Do you now agree that Dubioza Kollective are a force to truly be reckoned with? It’s hard to argue with the sheer force of their musical onslaught.
Have Wonk Unit persuaded you that punk has been reignited? These guys are, by their own admission, really quite good at what they do.
Did Dead Kennedys remind you punk has never been all that far away and remains timeless? No Jello – no problem – the Kennedys are as fast and furious as ever.
Quite simply, how good was The Undercover Hippy and did you get a swig of our wine down on the front row? We left this gig with many new friends and a huge smile. What more can you say?
If you made it to see Neck do you now finally understand what ‘psycho ceildh’ actually is? Neck deliver as powerful a punch as they ever have with their unique blend of North London Irish fire and are always a welcome addition to any festival bill.
So – Moscow Death Brigade – is this your new favourite act? These guys took us by surprise as they caught our ears and eyes – we’ll be back for more.
Did you make it to the Enter Shikari secret DJ set? Were you as delighted as we were?
Were you spellbound at the feet of Will Varley? On his own he’s a master, with a band he’s a genius. At Boomtown we got treated to both faces of this exceptional talent.
Did you progress with the storyline at Boomtown, interacting with actors to collect six hacker files from venues across the sites in order to take A.M.I for the good guys, or did you get bogged down in inconsequential side quests?
Did you let the boots do the talking at Oi Polloi? Their crusty hardcore d-beat was a real show-stopper compared to the more ska-infused anarcho-punk at Hangar 161.
Did you catch the surprise set from Doghouse, ex-frontman of techno punk band Sicknote, as he busted out the weirdest techno tune ‘Lazers in the Luggage Compartment’ ever to grace Buskers’ Wharf on the Sunday night?
Did you see New York subway stars Too Many Zooz tooting away at the bucolic Windmill Stage on top of Whistler’s Green as the sun was shining and the Strongbow flowing?
Elsewhere at Boomtown the Psy Forest pumped basslines as happy hippies danced barefoot in the sand between the majestic trees, and Sector Six created seismic waves whose echoes are still rolling across the fields.
As the weekend drew to a close and we hauled our weary frames into the cold light of Monday’s looming normality we almost wept a little at the realisation of how much we’d missed. There just aren’t enough hours in the Boomtown day to take in everything. That is why its strength is also its despair.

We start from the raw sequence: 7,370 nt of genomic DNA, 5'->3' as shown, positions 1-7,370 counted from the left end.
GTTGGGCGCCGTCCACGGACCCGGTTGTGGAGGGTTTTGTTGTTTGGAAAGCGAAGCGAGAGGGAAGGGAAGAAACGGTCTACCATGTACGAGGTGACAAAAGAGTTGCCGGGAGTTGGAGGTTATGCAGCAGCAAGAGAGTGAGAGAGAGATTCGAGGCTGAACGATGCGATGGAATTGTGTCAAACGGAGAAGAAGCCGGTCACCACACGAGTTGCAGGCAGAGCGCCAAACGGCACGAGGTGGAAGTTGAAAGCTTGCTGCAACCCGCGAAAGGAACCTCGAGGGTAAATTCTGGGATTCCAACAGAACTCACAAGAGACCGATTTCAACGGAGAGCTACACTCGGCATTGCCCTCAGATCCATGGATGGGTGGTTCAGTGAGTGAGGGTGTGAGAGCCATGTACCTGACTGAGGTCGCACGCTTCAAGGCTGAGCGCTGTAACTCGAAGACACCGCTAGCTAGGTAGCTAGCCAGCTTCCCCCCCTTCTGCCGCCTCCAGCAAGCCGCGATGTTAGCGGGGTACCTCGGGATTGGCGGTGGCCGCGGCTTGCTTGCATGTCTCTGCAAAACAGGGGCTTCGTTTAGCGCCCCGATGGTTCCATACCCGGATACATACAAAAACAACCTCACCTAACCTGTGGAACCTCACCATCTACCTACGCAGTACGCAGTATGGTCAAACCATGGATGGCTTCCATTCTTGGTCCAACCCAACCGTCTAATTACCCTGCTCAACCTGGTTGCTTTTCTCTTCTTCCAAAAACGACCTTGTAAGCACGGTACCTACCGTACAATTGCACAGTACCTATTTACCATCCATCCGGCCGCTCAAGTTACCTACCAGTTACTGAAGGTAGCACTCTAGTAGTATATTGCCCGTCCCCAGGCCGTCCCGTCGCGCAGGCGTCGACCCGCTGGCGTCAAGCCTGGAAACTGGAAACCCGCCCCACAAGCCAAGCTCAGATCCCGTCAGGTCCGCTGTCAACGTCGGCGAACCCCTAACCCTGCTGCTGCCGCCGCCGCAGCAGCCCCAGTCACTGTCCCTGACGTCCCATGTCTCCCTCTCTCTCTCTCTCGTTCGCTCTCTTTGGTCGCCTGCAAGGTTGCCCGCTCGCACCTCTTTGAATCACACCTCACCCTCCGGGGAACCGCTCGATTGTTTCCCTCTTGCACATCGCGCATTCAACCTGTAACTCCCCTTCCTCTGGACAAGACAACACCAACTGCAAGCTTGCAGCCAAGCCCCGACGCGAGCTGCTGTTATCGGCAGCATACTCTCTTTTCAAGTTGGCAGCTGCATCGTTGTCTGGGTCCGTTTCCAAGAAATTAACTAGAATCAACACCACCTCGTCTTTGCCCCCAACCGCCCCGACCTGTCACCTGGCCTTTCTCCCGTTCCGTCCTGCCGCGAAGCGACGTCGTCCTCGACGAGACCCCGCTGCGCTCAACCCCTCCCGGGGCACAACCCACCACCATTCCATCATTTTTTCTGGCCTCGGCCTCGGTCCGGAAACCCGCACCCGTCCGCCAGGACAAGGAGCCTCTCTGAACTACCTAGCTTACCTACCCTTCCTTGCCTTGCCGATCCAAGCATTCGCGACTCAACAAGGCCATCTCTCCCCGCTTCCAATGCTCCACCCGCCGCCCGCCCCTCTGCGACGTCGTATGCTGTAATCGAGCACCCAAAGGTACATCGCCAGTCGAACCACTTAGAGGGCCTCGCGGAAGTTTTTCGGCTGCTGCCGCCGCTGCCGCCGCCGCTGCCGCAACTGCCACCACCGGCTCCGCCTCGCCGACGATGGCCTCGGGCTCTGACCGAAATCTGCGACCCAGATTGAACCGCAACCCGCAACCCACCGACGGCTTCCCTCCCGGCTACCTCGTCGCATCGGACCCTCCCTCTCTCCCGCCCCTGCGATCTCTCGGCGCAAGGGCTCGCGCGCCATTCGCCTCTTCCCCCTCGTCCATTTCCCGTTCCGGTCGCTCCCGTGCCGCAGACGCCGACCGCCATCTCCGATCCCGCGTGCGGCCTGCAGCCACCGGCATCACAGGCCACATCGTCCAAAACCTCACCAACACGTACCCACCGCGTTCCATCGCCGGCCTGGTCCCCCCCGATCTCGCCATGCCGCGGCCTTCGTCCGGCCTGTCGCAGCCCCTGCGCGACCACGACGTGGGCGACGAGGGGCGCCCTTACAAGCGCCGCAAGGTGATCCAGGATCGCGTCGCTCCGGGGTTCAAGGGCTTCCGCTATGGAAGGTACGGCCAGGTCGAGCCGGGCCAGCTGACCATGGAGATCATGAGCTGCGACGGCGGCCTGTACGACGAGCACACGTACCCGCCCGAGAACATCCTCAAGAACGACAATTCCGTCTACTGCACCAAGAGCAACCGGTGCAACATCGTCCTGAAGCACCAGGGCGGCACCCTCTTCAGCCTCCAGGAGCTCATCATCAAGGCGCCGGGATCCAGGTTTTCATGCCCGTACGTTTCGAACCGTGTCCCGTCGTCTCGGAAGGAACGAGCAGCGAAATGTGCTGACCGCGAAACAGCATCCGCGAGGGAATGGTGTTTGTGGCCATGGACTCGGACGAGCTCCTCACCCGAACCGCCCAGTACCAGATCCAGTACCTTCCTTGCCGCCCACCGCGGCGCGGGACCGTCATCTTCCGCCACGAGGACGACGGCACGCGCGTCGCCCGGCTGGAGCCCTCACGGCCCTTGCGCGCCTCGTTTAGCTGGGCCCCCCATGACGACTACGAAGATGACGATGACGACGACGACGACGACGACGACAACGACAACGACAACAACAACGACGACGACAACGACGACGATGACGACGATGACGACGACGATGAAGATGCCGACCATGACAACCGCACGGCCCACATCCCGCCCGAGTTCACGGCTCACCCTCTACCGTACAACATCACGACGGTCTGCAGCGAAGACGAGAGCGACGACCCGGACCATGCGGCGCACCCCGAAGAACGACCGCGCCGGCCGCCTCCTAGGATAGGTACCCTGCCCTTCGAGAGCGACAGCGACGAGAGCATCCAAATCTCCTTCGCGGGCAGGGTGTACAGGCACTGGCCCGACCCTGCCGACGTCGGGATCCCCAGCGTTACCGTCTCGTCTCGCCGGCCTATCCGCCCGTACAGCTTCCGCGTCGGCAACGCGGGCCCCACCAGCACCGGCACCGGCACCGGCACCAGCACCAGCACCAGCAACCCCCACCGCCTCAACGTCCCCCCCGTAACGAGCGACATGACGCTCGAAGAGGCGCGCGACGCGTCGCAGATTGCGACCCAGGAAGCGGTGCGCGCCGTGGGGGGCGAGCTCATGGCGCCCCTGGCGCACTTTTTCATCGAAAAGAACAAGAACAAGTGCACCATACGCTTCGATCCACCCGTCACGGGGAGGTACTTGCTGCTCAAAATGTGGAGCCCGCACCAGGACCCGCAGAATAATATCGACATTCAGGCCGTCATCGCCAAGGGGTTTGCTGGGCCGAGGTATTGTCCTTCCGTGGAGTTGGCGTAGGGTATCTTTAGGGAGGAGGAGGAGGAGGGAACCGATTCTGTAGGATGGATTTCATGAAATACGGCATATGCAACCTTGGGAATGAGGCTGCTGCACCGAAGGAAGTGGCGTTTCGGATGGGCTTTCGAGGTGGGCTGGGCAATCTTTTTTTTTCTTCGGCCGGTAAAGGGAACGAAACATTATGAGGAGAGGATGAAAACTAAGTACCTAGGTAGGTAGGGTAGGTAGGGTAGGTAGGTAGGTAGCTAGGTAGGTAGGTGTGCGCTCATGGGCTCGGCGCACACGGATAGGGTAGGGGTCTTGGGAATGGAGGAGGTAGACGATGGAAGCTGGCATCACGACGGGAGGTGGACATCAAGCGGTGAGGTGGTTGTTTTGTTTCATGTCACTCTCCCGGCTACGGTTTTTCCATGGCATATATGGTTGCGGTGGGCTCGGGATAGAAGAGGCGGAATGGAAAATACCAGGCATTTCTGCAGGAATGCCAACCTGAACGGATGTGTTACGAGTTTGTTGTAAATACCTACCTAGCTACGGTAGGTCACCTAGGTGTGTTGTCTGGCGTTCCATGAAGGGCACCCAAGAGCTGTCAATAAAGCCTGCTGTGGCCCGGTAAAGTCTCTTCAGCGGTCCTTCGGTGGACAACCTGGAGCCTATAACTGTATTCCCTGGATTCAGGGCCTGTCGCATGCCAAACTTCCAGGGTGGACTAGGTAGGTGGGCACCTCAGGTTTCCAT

But we revelled in the memories we did take away with us. The new friends we made and the new bands we discovered…plus the old favourites who it felt had been added to the bill for our personal delight.
If we have one grumble it isn’t the festival – but it is that minority who still think it’s cool to treat tents as single-use items of disposable trash. Guys seriously, it’s not cool to leave your gear behind – take ten minutes to pack it away to use another day.
The sun is shining, there’s plenty of glitter, beer and band T-Shirts and everyone seems suitably excited for four days of indie/rock/alt-action at this years Y-Not Festival in Derby.
The weekend boasts an impressive bill featuring the likes of Jamiroquia, Catfish And The Bottlemen and Kaiser Chiefs to name but a few of the 100+ bands on the line up.
Following a shaky 2017, the pressure is on this year for the festival to deliver and, despite some atrocious weather, suffice to say Y Not 2018 fulfils its promises this time around.
Opening up the Giant Squid Stage on Friday were Newcastle’s Ground Culture. One of the heavier bands on the bill, they blast through their set bringing a tight mix of hardcore metal with soaring choruses to the somewhat surprised crowd. Sadly, they like many bands on this stage, they suffer from bad sound, with much of the bass and guitars being completely lost. Despite this, they own their set and kick things off with a bang. (7/10)